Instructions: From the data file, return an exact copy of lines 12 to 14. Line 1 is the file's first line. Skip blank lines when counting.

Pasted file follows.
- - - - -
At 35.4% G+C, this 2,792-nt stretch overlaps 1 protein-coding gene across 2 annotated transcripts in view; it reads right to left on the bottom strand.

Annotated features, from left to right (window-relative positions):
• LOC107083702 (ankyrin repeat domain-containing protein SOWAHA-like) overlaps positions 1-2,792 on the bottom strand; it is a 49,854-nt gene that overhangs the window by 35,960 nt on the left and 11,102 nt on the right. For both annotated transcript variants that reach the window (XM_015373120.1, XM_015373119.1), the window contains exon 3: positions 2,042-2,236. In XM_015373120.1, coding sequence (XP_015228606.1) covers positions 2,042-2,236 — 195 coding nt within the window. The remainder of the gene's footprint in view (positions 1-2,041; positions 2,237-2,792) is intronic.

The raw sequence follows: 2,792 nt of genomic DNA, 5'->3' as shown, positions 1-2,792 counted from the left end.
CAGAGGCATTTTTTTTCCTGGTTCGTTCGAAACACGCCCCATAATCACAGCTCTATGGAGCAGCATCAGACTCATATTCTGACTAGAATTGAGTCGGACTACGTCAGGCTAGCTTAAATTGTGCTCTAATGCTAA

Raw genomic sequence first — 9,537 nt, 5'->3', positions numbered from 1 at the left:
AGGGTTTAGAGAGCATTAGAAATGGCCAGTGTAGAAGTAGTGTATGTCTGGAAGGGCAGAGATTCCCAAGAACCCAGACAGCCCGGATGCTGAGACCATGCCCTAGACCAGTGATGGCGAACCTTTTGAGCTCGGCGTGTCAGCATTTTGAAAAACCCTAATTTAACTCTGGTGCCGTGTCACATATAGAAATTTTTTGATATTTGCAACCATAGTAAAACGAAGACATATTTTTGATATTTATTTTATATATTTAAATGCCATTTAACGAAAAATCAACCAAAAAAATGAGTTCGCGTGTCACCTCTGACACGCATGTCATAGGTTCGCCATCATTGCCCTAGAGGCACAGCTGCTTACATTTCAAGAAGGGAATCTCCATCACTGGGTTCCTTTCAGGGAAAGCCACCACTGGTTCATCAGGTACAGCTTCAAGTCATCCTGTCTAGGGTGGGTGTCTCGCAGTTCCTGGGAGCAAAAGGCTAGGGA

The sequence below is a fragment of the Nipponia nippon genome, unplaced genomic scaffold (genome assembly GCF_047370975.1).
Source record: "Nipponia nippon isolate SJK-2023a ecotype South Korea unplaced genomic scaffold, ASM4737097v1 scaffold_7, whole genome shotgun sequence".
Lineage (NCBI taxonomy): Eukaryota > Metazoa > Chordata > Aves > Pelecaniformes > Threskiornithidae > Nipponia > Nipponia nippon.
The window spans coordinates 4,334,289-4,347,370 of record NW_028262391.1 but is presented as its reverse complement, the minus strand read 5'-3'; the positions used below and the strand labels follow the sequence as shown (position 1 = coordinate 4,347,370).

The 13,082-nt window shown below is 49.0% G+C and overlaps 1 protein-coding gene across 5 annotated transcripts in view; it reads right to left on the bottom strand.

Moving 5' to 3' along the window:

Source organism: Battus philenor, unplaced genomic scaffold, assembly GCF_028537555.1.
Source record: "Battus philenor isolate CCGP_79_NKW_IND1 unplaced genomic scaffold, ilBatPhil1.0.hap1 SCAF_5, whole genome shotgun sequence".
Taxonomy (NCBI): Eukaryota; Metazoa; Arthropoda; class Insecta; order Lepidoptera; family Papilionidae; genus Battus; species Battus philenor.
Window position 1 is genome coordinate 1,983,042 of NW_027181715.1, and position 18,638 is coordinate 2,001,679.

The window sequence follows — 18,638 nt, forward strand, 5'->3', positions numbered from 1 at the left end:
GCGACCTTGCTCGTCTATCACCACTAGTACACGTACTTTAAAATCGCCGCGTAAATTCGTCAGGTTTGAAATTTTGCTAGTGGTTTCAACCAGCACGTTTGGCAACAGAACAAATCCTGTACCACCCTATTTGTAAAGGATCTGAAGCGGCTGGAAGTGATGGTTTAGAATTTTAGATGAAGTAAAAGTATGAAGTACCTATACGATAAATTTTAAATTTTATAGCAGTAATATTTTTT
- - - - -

The 13,082-nt window shown below is 49.0% G+C and overlaps 1 protein-coding gene across 5 annotated transcripts in view; it reads right to left on the bottom strand.

Moving 5' to 3' along the window:

Source organism: Battus philenor, unplaced genomic scaffold, assembly GCF_028537555.1.